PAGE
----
Saturday, March 28, 2015

These wounds I had on Crispian's day...

Chris Craft ran a 100 Years War game on Saturday using Warlord Games' Hail Caesar rules. The scenario was a hypothetical action just after Henry V and his wee army cross the Somme: Harry and the lads have an advanced guard set up behind stakes with plenty o' arrows. Coming on to their left are another English division and, farther off, a small Gascon division. The French facing them consist of a division of mounted men at arms, two divisions of dismounted French men at arms with a few crossbowmen, and a third division of militia.

The English advance guard well-positioned with cannon
John Kennedy, Ken Kissling, and I were the French; Chris and Steve Puffenberger were les Anglais. All the figures were painted by Chris.

The serried ranks of French chivalry à cheval et à pied

The second English division forms up
The French attack started somewhat disastrously. Three of the five mounted men at arms units went forward against Chris' position; the other two went right against the second English division with the right-hand dismounted men at arms in support.

Les chevaux advance into the withering bow-fire
Unfortunate command die rolls kept the units going against Chris from contacting right away. They got plastered by bow-fire and two of the three were driven back.

The view from the English side
The French right prepares to go into the fray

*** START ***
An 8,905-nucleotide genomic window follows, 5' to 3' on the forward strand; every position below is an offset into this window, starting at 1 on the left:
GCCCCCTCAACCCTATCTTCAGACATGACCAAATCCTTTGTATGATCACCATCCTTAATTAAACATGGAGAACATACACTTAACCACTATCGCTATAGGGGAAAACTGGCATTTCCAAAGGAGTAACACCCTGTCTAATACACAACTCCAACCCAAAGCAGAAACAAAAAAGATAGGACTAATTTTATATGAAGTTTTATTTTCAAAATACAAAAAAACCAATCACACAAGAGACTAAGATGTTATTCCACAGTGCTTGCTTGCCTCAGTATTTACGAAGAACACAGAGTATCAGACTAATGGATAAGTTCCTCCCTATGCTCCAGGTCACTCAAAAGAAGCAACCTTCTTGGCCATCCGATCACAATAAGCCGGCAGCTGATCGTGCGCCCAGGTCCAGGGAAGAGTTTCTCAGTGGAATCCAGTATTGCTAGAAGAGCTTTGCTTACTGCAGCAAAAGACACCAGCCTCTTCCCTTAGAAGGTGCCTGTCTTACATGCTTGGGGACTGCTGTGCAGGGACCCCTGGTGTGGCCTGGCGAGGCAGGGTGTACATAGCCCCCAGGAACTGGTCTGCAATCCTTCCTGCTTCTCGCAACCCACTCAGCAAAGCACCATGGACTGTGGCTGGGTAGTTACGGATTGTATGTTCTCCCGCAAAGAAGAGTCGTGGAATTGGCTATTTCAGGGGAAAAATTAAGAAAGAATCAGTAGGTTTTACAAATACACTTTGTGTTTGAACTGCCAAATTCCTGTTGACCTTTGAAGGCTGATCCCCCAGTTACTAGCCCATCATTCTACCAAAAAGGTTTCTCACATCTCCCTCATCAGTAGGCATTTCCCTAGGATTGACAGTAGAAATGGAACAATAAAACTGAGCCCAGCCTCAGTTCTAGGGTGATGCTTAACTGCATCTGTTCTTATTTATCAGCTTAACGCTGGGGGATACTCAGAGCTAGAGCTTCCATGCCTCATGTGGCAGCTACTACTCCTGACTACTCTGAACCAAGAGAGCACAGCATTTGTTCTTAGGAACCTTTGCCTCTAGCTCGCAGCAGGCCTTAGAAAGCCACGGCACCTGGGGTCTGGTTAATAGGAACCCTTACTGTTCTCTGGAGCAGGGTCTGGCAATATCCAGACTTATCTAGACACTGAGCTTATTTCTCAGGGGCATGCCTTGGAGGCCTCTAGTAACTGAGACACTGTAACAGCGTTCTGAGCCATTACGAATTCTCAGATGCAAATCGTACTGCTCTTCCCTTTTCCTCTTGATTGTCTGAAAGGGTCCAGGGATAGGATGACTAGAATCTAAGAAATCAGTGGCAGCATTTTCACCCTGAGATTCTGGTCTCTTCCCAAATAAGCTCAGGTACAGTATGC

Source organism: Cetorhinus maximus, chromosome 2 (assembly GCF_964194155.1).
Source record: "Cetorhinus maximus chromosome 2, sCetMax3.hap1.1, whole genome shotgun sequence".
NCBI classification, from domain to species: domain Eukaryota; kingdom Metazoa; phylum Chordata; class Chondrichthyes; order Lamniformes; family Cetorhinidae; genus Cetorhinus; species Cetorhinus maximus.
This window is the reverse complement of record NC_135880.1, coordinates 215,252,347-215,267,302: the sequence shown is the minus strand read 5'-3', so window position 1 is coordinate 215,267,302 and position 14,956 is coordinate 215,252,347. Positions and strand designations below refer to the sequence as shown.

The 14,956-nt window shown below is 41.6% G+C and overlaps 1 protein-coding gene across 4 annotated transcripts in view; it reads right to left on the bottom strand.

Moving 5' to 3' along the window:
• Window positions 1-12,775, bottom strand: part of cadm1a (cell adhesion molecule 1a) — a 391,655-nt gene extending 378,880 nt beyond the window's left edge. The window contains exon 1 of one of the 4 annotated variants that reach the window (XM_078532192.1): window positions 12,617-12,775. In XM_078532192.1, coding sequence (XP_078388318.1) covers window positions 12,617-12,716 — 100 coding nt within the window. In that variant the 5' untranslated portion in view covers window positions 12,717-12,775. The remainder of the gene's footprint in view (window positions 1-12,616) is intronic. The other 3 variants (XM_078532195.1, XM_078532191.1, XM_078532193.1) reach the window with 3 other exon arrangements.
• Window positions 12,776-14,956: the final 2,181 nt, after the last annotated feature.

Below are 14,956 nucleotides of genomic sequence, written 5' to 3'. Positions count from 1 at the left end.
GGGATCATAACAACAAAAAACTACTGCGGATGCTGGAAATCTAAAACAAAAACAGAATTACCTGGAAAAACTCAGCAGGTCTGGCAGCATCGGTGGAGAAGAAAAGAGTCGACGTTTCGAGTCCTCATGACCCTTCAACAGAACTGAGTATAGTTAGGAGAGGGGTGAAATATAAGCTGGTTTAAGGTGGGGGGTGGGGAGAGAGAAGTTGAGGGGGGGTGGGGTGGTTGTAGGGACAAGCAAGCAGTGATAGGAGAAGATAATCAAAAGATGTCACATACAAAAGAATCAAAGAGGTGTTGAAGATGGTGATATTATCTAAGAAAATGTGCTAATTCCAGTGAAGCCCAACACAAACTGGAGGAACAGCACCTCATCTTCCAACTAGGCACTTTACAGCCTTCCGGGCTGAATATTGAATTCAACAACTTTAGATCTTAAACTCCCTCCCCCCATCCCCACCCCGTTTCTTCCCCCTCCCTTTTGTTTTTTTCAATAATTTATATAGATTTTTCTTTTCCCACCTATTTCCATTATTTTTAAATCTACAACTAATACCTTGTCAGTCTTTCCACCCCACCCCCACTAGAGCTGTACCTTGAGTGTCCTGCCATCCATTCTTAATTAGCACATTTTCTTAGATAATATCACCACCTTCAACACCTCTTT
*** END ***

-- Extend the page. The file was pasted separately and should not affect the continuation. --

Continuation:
Undaunted, the third unit smacked right into a well-supported longbow unit, where it got beaten to a pulp and broken.

while all the world wondered (sorry, wrong war)
Cry, "God for Harry, England, and St. George!"
At this point, some of the units from the left-hand French dismounted men at arms (who were commanded by Constable D'Albret) began lurching forward. They hadn't fared well in their early command rolls and were going in piece-meal.

The dismounted men at arms push forward
The two mounted men at arms that were pushed back by bow-fire earlier, returned to the fight and smacked into the English line, only to be repulsed.

Twice the punch as before, but the same fizzle
Over on my side of the world, my crossbowmen managed to inflict some pain on one of Steve's men at arms units. Two turns worth of flinging quarrels at him caused him to withdraw disordered into the cow-pen beyond. In turn, Steve's bowmen obliterated my crossbows.

Trying to just move forward and menace them, I sent a unit of men at arms forward and wound up blundering to glory. I rolled box-cars on my command dice and the blunder roll forced me forward three moves, just enough to smack into Steve's bowmen.

Furia Francese in a very small space
The ensuing melee was hard-fought, but I forced him back and kept pushing. The end result was my unit becoming shaken, with one of his bowmen shaken and another bloodied. I stayed in place, not sure of whether I really wanted to.

After the dust cleared from the second French mounted attack, John sent in his dismounted men at arms and contacted along most of Chris' line.

Foot sloggers forward!
On English left, the Gascon division finally made its presence felt. Steve moved the mounted men at arms against one of my dismounted men at arms units. I managed to bring another unit into support and the Gascon charge fell flat.

Before the charge
Gascons stymied